Rip!: A Remix Manifesto

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Ratings: 8.17/10 from 12 users.

Storyline

Rip!: A Remix ManifestoJoin filmmaker Brett Gaylor and mashup artist Girl Talk as they explore copyright and content creation in the digital age.

In the process they dissect the media landscape of the 21st century and shatter the wall between users and producers.

Creative Commons founder, Lawrence Lessig, Brazil's Minister of Culture, Gilberto Gil, and pop culture critic Cory Doctorow also come along for the ride.

Immerse yourself in the energetic, innovative and potentially illegal world of mash-up media with RiP: A remix manifesto. Let web activist Brett Gaylor and musician Greg Gillis, better known as Girl Talk, serve as your digital tour guides on a probing investigation into how culture builds upon culture in the information age.

Biomedical engineer turned live-performance sensation Girl Talk, has received immense commercial and critical success for his mind-blowing sample-based music.

Utilizing technical expertise and a ferocious creative streak, Girl Talk repositions popular music to create a wild and edgy dialog between artists from all genres and eras.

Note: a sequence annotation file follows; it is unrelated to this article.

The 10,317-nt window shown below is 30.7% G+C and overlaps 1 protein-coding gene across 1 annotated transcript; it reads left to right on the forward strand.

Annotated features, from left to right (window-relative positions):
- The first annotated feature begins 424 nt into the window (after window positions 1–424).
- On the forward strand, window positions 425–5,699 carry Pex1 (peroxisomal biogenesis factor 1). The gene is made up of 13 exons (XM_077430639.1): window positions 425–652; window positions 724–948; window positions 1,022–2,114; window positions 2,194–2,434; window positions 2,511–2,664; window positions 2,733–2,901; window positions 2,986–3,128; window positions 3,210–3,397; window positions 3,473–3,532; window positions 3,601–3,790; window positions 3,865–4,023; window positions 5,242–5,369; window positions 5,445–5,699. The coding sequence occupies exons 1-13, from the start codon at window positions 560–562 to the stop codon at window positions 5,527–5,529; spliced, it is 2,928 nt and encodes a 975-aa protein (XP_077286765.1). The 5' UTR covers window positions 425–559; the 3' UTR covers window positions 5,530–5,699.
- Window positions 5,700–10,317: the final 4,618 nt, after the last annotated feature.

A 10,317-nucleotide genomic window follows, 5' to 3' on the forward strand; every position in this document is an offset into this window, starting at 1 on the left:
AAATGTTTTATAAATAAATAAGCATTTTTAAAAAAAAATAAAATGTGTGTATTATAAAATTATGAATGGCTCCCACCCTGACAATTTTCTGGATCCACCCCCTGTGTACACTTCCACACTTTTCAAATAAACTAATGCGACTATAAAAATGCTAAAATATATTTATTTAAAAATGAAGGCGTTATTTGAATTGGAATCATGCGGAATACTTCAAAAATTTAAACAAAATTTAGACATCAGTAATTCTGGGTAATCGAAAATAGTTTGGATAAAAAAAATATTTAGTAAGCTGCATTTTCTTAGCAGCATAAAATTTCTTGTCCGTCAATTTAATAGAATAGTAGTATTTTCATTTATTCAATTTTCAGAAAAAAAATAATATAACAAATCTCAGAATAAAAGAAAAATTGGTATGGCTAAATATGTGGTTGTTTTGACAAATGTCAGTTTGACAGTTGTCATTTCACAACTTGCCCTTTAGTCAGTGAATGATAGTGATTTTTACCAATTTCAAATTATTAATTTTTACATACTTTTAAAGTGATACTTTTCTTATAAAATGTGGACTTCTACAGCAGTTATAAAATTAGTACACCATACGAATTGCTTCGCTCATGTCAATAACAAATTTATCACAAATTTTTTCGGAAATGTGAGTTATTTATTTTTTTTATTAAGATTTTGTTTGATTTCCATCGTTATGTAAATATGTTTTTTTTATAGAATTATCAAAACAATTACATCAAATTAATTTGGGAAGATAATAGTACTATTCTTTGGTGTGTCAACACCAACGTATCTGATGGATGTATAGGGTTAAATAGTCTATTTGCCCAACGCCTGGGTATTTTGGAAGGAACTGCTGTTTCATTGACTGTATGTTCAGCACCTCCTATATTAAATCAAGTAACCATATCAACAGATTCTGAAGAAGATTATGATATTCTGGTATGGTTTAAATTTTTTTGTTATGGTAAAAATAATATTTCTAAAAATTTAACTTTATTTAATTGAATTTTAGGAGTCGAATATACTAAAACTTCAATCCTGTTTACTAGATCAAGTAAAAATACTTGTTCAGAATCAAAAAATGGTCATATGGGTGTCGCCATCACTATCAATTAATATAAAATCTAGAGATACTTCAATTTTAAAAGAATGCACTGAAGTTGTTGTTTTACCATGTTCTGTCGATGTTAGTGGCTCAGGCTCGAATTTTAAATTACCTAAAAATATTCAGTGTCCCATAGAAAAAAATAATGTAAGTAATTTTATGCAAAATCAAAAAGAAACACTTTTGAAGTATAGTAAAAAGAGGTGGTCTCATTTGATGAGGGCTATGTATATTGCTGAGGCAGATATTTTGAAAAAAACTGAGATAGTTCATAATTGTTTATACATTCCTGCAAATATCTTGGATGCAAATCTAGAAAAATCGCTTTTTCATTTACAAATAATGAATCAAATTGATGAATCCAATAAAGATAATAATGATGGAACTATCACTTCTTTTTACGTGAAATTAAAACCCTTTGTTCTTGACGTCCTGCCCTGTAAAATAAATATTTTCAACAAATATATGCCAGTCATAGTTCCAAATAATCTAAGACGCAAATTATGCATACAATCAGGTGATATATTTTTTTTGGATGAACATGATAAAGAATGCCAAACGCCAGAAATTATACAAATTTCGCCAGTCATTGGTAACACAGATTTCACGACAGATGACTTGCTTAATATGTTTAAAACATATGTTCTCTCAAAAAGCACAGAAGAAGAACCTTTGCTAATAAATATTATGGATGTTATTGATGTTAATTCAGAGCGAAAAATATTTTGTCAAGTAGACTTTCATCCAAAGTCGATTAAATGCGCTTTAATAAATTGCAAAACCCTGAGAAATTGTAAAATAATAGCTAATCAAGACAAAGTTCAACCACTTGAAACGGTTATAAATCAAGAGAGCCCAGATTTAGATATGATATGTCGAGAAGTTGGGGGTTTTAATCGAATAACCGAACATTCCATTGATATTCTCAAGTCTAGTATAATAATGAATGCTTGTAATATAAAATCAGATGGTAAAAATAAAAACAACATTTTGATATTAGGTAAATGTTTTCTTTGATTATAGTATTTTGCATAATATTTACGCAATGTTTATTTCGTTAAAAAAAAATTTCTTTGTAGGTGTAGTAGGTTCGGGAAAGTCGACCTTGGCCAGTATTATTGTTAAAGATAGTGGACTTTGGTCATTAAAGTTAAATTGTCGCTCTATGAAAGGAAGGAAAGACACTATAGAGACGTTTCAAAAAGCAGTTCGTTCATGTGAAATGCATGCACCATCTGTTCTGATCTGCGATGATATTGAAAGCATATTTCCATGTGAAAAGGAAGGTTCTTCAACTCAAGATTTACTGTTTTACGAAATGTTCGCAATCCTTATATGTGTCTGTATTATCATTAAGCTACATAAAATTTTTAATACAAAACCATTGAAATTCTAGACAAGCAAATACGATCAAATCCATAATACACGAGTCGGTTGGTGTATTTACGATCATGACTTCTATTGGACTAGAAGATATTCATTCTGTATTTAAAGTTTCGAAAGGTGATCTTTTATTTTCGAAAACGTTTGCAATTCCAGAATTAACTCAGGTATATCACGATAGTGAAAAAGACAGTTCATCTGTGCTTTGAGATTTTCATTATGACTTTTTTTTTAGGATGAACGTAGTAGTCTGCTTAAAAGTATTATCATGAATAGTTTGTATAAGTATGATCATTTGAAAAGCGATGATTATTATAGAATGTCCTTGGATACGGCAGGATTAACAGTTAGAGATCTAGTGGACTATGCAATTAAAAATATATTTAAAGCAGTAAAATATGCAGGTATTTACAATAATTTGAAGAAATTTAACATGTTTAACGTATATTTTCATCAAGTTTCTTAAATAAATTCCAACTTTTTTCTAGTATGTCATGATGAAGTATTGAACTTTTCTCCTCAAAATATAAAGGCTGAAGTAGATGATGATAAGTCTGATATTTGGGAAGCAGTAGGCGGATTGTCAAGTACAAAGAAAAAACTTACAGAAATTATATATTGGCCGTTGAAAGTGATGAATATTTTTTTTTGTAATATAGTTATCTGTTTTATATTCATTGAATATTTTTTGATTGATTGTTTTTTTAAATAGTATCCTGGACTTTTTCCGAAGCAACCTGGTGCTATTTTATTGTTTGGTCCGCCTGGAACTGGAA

But are his practices legal? Do his methods of frenetic appropriation embrace collaboration in its purest sense? Or are they infractions of creative integrity and violations of copyright?

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Comments and User Reviews

  • Adi

    firstly, I'd just like to say that I think sampling and mash ups ARE a new and original art form. I've made videos to songs myself using cut up bits of other people's video clips (although I tried to use mostly stock footage or home video). The trouble I have with this video is that it's very biased in favour of the artists that use these mash up techniques. A good documentary should at least TRY and be unbiased. Presenting the argument as 'Past'versus 'Present'shows no grey areas inbetween. The documentary also stated that the only people trying to protect their copywrite are big corporations, but this can't be the case. What about new less established bands whose opinion is that they don't want their stuff sampled? Also, referring to these samples as 'notes' in a song is a little misleading.

  • zol

    (No other comments? When was this posted? Attn Vlatko - post dates?)